Inflation leads to a general increase in the cost of doing business. From salaries to utilities, every operational aspect gets more expensive. Like any other business, insurers need to pay these bills.
4. Rising Reinsurance Costs
Insurers often purchase reinsurance to protect themselves from severe losses. However, reinsurance costs can rise during periods of high inflation. Insurers pass on these increased costs to policyholders through higher premiums.
5. Uncertainty and Risk
High inflation brings economic uncertainty, which inherently breeds risk for all organizations. Insurance companies facing an uncertain market will increase prices because "what if" is much riskier than a totally predictable future. For example, if next year is predicted to be another record year for inflation, insurers will price in that speculation. Additionally, if there is a chance the insurer won’t make money from investments, they will price that into their rates as well. Remember—insurance companies are publicly traded and need to show results, so they are going to err on the side of caution by increasing rates even more.
LandesBlosch’s Predictions for 2023 and 2024
Understanding the impacts of inflation on insurance premiums, it becomes clearer that there are crucial dynamics to watch as we move forward. Our industry predictions for the remainder of 2023 and into 2024 are:
Commercial Insurance Premiums Will Continue To Increase Until Insurance Companies Are Profitable
It doesn’t take a crystal ball to predict that premium prices are likely to continue their upward trajectory. The sharp rise in incurred losses and underwriting losses in 2022 showed us that insurance companies have yet to regain their profitability. Until the industry manages to realign its balance sheets, policyholders should brace themselves for continued premium increases.
Insurance Costs Will Follow Inflation Numbers (At A Minimum)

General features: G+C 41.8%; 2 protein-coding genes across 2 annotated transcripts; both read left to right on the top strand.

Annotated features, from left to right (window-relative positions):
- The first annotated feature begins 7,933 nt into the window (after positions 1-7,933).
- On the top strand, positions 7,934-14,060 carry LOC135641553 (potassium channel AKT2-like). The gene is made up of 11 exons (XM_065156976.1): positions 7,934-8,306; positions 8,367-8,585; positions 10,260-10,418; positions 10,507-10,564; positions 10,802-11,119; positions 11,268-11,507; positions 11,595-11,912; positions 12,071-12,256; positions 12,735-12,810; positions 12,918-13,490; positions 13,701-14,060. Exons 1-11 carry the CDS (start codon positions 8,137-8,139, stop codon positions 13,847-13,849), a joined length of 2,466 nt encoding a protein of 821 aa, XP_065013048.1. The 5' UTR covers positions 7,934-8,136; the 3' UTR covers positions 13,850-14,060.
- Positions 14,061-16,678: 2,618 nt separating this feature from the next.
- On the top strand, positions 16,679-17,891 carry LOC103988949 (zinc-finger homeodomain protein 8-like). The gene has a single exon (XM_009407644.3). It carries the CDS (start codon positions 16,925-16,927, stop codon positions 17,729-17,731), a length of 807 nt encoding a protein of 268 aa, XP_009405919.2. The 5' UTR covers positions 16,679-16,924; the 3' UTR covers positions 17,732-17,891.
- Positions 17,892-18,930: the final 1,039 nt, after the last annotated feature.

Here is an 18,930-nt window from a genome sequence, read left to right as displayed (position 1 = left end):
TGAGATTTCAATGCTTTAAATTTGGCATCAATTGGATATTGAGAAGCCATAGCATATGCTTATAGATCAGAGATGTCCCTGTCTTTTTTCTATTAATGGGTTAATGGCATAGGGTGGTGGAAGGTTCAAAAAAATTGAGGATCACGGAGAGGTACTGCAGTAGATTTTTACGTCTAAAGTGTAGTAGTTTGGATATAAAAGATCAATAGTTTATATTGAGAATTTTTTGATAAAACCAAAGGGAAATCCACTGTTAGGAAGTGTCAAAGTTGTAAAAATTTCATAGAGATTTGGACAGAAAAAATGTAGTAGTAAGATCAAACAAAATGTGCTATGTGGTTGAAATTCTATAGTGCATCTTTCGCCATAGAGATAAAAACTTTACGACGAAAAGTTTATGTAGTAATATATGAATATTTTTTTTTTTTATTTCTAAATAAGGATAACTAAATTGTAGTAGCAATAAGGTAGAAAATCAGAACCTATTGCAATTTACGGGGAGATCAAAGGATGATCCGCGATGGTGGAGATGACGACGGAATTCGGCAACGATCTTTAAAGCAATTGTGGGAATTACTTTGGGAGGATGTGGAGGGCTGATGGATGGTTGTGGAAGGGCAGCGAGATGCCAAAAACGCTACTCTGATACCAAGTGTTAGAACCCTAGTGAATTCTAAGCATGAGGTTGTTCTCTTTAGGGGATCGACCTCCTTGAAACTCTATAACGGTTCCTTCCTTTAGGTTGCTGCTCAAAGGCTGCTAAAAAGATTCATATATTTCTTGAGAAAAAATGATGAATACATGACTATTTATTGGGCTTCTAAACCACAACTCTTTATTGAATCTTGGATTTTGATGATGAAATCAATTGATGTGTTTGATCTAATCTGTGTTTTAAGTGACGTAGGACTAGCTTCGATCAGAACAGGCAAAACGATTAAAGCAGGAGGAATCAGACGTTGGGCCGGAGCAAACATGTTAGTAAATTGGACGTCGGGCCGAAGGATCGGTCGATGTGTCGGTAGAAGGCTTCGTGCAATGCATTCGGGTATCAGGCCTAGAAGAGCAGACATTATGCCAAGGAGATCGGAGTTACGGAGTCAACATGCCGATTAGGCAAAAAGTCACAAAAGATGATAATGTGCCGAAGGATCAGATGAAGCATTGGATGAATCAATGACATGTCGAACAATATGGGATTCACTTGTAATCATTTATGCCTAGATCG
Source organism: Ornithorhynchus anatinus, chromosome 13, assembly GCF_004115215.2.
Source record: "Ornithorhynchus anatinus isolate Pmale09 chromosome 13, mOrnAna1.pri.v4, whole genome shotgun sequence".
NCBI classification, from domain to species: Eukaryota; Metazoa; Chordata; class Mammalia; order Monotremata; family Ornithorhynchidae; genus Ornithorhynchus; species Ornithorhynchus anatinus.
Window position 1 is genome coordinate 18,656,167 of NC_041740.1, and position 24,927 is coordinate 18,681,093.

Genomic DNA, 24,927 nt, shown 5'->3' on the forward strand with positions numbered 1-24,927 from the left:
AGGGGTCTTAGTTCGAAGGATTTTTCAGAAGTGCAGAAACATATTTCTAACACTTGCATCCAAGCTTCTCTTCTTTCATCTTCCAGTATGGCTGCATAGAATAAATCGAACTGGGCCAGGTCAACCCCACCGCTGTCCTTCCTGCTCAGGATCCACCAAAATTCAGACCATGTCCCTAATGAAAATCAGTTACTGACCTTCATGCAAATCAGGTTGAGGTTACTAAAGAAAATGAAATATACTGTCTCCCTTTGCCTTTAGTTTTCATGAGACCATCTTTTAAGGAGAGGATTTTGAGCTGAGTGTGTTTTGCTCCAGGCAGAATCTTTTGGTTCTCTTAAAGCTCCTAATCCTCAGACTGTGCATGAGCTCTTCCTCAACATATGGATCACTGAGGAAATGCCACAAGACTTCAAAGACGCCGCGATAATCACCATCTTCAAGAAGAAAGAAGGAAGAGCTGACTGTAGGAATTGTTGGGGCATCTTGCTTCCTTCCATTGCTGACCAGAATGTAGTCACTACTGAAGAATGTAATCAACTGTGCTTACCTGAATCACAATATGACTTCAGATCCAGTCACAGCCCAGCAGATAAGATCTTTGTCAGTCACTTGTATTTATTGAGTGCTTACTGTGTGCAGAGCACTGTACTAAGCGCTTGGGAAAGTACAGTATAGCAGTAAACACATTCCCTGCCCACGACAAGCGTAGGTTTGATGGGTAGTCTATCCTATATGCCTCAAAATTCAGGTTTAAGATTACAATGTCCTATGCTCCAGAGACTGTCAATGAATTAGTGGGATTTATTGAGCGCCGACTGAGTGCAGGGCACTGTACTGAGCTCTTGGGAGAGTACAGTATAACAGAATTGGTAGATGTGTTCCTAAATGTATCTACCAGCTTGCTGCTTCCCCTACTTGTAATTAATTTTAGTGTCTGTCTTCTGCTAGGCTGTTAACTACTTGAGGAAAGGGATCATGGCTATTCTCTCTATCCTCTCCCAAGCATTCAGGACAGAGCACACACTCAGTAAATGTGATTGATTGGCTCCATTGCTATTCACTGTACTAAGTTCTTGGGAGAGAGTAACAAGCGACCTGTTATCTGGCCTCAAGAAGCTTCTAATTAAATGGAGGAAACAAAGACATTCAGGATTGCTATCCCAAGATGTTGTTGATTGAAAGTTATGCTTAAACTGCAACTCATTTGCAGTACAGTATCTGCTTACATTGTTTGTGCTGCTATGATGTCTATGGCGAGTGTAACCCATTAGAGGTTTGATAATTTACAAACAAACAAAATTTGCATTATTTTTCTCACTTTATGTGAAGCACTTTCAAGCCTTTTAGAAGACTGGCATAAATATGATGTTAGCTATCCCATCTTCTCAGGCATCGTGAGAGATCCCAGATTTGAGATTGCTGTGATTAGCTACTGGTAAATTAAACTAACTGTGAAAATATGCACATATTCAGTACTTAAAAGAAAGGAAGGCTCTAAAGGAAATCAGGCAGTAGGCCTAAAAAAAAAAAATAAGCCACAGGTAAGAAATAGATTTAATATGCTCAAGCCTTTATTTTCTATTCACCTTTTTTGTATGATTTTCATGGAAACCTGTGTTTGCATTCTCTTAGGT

Inflation plays a pivotal role in this equation. If inflation persists or accelerates, the insurance industry will follow suit. The costs associated with claims, particularly in the realm of property repairs and auto maintenance, are directly linked to inflation. Rising costs of materials and labor naturally push up the cost of claims, which, in turn, exerts upward pressure on insurance premiums.
Property & Auto Will Likely Increase The Most
Among all the different insurance lines, property and auto insurance are poised to bear the brunt of these inflationary pressures. These two lines are particularly sensitive to inflation due to their close ties with tangible goods, like building materials and auto parts, whose prices have been significantly affected by inflation.
The Bottom Line
The outlook for 2023 and 2024 points towards continued adaptation in the commercial insurance industry. Insurers will need to employ innovative strategies and leverage technology to stay profitable while also executing on their mission—protecting businesses from risk. Policyholders should prepare for the likelihood of increased premiums.
About The Author: Austin Landes, CIC
Austin is an experienced Commercial Risk Advisor specializing in property & casualty risk management for religious institutions, real estate, construction, and manufacturing.